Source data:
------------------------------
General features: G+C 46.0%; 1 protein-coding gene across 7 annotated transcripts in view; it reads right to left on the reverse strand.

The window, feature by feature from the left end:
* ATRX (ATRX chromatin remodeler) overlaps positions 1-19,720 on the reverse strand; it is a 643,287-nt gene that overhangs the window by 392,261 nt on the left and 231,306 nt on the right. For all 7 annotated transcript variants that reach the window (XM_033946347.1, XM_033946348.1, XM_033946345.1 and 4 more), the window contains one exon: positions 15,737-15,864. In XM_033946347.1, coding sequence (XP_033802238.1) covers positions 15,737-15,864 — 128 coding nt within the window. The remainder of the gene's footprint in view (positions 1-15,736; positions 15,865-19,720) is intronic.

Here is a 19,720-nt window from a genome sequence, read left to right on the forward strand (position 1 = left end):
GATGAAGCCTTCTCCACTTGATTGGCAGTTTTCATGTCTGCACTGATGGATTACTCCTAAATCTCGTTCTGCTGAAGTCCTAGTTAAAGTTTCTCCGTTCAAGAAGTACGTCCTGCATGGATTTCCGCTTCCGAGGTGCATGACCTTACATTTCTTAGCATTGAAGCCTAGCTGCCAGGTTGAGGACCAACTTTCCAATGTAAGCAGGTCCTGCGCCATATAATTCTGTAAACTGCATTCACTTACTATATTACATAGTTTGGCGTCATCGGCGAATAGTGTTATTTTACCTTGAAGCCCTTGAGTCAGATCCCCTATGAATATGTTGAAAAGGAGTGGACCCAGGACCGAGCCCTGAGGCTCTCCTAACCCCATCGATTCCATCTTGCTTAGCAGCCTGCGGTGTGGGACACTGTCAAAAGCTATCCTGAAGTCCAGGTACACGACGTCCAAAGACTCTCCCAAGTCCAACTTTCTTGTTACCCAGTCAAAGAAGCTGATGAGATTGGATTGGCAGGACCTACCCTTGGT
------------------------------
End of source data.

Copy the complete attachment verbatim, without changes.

General features: G+C 46.0%; 1 protein-coding gene across 7 annotated transcripts in view; it reads right to left on the reverse strand.

The window, feature by feature from the left end:
* ATRX (ATRX chromatin remodeler) overlaps positions 1-19,720 on the reverse strand; it is a 643,287-nt gene that overhangs the window by 392,261 nt on the left and 231,306 nt on the right. For all 7 annotated transcript variants that reach the window (XM_033946347.1, XM_033946348.1, XM_033946345.1 and 4 more), the window contains one exon: positions 15,737-15,864. In XM_033946347.1, coding sequence (XP_033802238.1) covers positions 15,737-15,864 — 128 coding nt within the window. The remainder of the gene's footprint in view (positions 1-15,736; positions 15,865-19,720) is intronic.

Here is a 19,720-nt window from a genome sequence, read left to right on the forward strand (position 1 = left end):
GATGAAGCCTTCTCCACTTGATTGGCAGTTTTCATGTCTGCACTGATGGATTACTCCTAAATCTCGTTCTGCTGAAGTCCTAGTTAAAGTTTCTCCGTTCAAGAAGTACGTCCTGCATGGATTTCCGCTTCCGAGGTGCATGACCTTACATTTCTTAGCATTGAAGCCTAGCTGCCAGGTTGAGGACCAACTTTCCAATGTAAGCAGGTCCTGCGCCATATAATTCTGTAAACTGCATTCACTTACTATATTACATAGTTTGGCGTCATCGGCGAATAGTGTTATTTTACCTTGAAGCCCTTGAGTCAGATCCCCTATGAATATGTTGAAAAGGAGTGGACCCAGGACCGAGCCCTGAGGCTCTCCTAACCCCATCGATTCCATCTTGCTTAGCAGCCTGCGGTGTGGGACACTGTCAAAAGCTATCCTGAAGTCCAGGTACACGACGTCCAAAGACTCTCCCAAGTCCAACTTTCTTGTTACCCAGTCAAAGAAGCTGATGAGATTGGATTGGCAGGACCTACCCTTGGT